Table 1
Importance Ratings for Business Understandings and Competencies for Newly Hired Trainers and Training Managers

Understandings & Competencies Newly Hired
Trainers
Training
Managers
Mean SD Mean SD

Select, prepare and organize a presentation 3.47 .76 3.77 .48
Write business correspondence in appropriate style 3.46 .68 3.77 .44
Use a computer for business applications 3.39** .78 3.50** .69
Employee behavior in work setting 3.35 .72 3.82 .44
Make speeches and presentations 3.32 .84 3.76 .50
Principles of group process 3.29 .76 3.67 .54
Principles of organizational behavior 3.13 .84 3.66 .60
Implement and manage change 3.04 .78 3.91 .35
Use business planning skills 2.77 .80 3.67 .56
Legal environment in which business operates 2.68 .80 3.45 .69
Use management strategies to influence employee behavior 2.63 .91 3.71 .54
Solve business problems using a computer 2.63 .92 2.98 .87
Labor management relations 2.58 .93 3.33 .82
Principles of competition 2.54 .90 3.10 .91
Ways of dividing work 2.52 .86 3.39 .66
Marketing concepts 2.45 .81 3.14 .83
Apply marketing techniques 2.38 .84 3.25 .80
Formulate business problems in quantitative terms 2.38 .86 3.17 .80
Use descriptive statistics 2.29 .86 2.83 .87
Supply and demand concepts 2.23 .91 2.78 .94
Use accounting information for decision making 2.18 .79 3.22 .77
Interpret financial statements 2.14 .76 3.11 .81
Prepare budgets 2.11 .91 3.59 .64
Basic accounting terminology 2.11 .82 2.91 .82
Integrate financial management concepts
into a systems approach to business decision making
2.08 .83 3.24 .82
Implications of economic growth 2.00 .79 2.77 .90
Cost a product 1.99 .85 3.03 .96
Collective bargaining process 1.92 .84 2.63 .94
Principles of fiscal policy 1.99 .72 2.68 .90
Role of government in economic policies 1.85 .85 2.51 .99
Use basic algebra 1.85* .85 2.17* .91
International economics 1.63 .74 2.21 .93
Interpret computer program language 1.63** .76 1.78** .84
Capital investments 1.61 .66 2.52 .96

Note. Means based on 4 point scale (4 = Extremely Important, 3 = Important, 2 = Somewhat Important, 1 = Not Important). Differences between means on each item are significant at p < .01 unless otherwise noted.
*p < .05.
**not significantly different.

Significant differences between the mean importance ratings of business understandings and competencies for new hires and training managers were identified for thirty-one of the thirty-four understandings and competencies (p < .01). Difference in the importance ratings for one additional competency was significant at the p < .05 level. No differences were found between importance ratings for two competencies: Use a computer for business applications and Interpret computer program language.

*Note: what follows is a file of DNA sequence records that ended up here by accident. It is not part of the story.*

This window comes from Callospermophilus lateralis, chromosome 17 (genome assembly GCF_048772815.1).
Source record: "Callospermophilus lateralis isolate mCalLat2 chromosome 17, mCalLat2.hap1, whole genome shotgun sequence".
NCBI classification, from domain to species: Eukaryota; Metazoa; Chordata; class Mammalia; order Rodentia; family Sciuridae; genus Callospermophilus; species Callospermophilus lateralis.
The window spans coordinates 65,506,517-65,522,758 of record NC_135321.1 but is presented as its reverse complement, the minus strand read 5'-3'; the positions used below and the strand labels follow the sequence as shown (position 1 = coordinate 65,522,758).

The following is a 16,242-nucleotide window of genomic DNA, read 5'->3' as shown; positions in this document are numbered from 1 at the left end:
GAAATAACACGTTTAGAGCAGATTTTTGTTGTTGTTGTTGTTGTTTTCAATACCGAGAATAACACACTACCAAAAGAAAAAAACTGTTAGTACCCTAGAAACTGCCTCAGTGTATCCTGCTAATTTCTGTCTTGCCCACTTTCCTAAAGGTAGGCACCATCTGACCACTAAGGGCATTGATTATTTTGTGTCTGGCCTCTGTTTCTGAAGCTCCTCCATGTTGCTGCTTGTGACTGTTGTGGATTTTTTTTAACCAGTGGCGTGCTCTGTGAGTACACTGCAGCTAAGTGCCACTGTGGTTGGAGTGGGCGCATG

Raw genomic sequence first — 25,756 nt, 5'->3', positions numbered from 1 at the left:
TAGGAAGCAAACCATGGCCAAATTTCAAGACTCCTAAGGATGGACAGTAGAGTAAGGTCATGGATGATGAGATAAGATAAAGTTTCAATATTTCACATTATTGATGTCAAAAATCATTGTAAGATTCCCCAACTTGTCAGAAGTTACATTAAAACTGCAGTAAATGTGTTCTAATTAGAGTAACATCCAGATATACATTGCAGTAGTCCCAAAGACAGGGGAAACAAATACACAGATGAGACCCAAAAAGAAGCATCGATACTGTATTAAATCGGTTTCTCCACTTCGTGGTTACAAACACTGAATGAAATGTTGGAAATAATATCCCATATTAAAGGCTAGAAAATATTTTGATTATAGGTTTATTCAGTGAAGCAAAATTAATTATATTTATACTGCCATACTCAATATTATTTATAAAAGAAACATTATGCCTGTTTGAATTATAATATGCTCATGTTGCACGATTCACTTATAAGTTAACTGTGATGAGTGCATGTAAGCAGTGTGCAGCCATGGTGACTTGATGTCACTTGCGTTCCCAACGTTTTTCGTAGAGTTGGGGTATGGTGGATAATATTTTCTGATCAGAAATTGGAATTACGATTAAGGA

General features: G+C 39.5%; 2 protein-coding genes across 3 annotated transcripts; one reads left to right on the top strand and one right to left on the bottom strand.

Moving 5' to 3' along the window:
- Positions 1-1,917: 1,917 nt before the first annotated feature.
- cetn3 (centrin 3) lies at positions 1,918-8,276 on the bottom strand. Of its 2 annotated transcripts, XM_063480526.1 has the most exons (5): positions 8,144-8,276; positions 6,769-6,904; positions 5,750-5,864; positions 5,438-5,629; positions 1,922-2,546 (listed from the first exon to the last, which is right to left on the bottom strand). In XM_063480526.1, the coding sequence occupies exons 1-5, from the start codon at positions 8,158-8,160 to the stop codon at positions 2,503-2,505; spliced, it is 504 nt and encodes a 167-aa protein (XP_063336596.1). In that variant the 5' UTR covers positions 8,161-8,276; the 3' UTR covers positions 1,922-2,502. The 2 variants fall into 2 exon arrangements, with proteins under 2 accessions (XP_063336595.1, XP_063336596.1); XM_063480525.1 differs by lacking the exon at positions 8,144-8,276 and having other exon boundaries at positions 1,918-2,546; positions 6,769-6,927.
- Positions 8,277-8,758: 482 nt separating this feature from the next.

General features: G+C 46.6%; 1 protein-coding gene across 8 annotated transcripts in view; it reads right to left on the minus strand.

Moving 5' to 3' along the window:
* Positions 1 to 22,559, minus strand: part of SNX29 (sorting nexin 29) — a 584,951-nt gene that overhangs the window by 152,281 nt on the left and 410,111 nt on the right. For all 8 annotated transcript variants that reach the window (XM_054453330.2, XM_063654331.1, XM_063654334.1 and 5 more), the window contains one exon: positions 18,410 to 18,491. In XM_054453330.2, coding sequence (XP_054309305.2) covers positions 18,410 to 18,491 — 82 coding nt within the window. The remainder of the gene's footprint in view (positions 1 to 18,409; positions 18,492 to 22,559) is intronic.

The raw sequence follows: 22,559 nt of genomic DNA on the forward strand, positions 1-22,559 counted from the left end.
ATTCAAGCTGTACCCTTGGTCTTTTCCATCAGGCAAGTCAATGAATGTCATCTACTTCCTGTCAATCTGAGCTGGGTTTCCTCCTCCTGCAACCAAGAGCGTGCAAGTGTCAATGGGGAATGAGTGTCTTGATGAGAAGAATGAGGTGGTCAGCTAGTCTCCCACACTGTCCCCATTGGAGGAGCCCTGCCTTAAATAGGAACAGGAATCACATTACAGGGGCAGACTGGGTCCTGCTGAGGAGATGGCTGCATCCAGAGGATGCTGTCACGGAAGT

Tukey's HSD test using pooled variance with a significance level of p < .05 was used to determine whether there were differences in the importance ratings of the understandings and competencies for new hires or for training managers working in businesses across different SIC categories. Differences in importance ratings for new hires across the eight SIC categories were found for four business understandings and competencies: Principles of fiscal policy; Labor management relations; Select, prepare, and organize a presentation; and Make speeches and presentations.

The business understanding, Principles of fiscal policy, was rated significantly more important by respondents from the SIC category Public Administration (M = 2.27, SD = .74) than by respondents from the SIC category Retail Services (M = 1.62, SD = .67). The business understanding, Labor management relations, was rated significantly more important by respondents from the Service/Transportation SIC category (M = 2.97, SD = ..80) than by respondents from the Finance SIC category (M = 2.23, SD = 1.01). The business competency, Select, prepare and organize a presentation, was rated significantly more important by respondents from the Retail Services SIC category (M = 3.95, SD = .22) than by respondents from the SIC categories of Public Administration (M = 3.23, SD = .82), Mining (M = 3.28, SD = .92), and Finance (M = 3.31, SD = .86). The business competency, Make speeches and presentations, was rated significantly more important by respondents from the Retail Services SIC category (M = 3.81, SD = .40) than by respondents from the Public Administration SIC category (M = 3.00, SD = 1.05).

Differences in importance ratings for training managers across the eight SIC categories were found for ten business understandings and competencies: Basic accounting terminology; Capital investments; Collective bargaining process; Ways of dividing work; Integrate financial management concepts into a systems approach to business decision making; Labor management relations; Marketing concepts; Select, prepare, and organize a presentation; Formulate business problems in quantitative terms; and Use descriptive statistics.

The business understanding, Basic accounting terminology, was rated significantly more important by respondents from the SIC category Mining (M = 3.28, SD = .75) than by respondents from the SIC category Finance (M = 2.54, SD = .82). The business understanding, Capital investments, was rated significantly more important by respondents from the SIC category Mining (M = 3.24, SD = .83) than by respondents from the SIC categories Retail Services (M = 2.10, SD = .85), Finance (M = 2.15, SD = .93), Public Administration (M = 2.26, SD = 1.09), and Electrical/Construction (M = 2.53, SD = .93). The business understanding, Collective bargaining process, was rated significantly more important by respondents from the SIC category Service/Transportation (M = 2.95, SD = .90) than by respondents from the SIC categories Retail Services (M = 2.10, SD = .97) and Finance (M = 2.28, SD = 1.02). In addition, the understanding was rated significantly more important by respondents from the SIC category Public Administration (M = 2.97, SD = .84) than by respondents from the SIC categories Retail Services (M = 2.10, SD = .97) and Finance (M = 2.28, SD = 1.02). The ratings by respondents from the SIC category Service/Transportation were not significantly different from those of respondents from the SIC category Public Administration.